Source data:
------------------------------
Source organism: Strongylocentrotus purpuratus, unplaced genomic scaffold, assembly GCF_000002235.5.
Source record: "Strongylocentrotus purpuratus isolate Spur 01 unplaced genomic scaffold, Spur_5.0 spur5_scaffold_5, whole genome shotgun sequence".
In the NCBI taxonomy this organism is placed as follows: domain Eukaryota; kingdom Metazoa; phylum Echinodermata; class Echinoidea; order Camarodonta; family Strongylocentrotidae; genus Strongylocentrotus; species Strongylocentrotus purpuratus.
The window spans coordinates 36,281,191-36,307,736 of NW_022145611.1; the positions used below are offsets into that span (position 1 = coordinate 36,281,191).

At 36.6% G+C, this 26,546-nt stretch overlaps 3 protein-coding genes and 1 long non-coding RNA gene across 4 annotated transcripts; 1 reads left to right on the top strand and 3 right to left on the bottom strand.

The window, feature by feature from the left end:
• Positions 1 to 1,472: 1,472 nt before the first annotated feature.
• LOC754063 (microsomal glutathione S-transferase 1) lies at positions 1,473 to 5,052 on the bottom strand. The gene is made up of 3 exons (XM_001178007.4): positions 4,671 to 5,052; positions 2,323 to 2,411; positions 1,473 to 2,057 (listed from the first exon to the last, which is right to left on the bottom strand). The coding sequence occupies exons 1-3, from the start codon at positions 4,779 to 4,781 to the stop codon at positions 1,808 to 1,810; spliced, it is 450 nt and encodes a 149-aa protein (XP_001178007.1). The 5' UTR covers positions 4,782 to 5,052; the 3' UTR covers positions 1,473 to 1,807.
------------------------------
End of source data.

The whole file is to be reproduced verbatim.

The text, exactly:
Source organism: Strongylocentrotus purpuratus, unplaced genomic scaffold, assembly GCF_000002235.5.
Source record: "Strongylocentrotus purpuratus isolate Spur 01 unplaced genomic scaffold, Spur_5.0 spur5_scaffold_5, whole genome shotgun sequence".
In the NCBI taxonomy this organism is placed as follows: domain Eukaryota; kingdom Metazoa; phylum Echinodermata; class Echinoidea; order Camarodonta; family Strongylocentrotidae; genus Strongylocentrotus; species Strongylocentrotus purpuratus.
The window spans coordinates 36,281,191-36,307,736 of NW_022145611.1; the positions used below are offsets into that span (position 1 = coordinate 36,281,191).

At 36.6% G+C, this 26,546-nt stretch overlaps 3 protein-coding genes and 1 long non-coding RNA gene across 4 annotated transcripts; 1 reads left to right on the top strand and 3 right to left on the bottom strand.

The window, feature by feature from the left end:
• Positions 1 to 1,472: 1,472 nt before the first annotated feature.
• LOC754063 (microsomal glutathione S-transferase 1) lies at positions 1,473 to 5,052 on the bottom strand. The gene is made up of 3 exons (XM_001178007.4): positions 4,671 to 5,052; positions 2,323 to 2,411; positions 1,473 to 2,057 (listed from the first exon to the last, which is right to left on the bottom strand). The coding sequence occupies exons 1-3, from the start codon at positions 4,779 to 4,781 to the stop codon at positions 1,808 to 1,810; spliced, it is 450 nt and encodes a 149-aa protein (XP_001178007.1). The 5' UTR covers positions 4,782 to 5,052; the 3' UTR covers positions 1,473 to 1,807.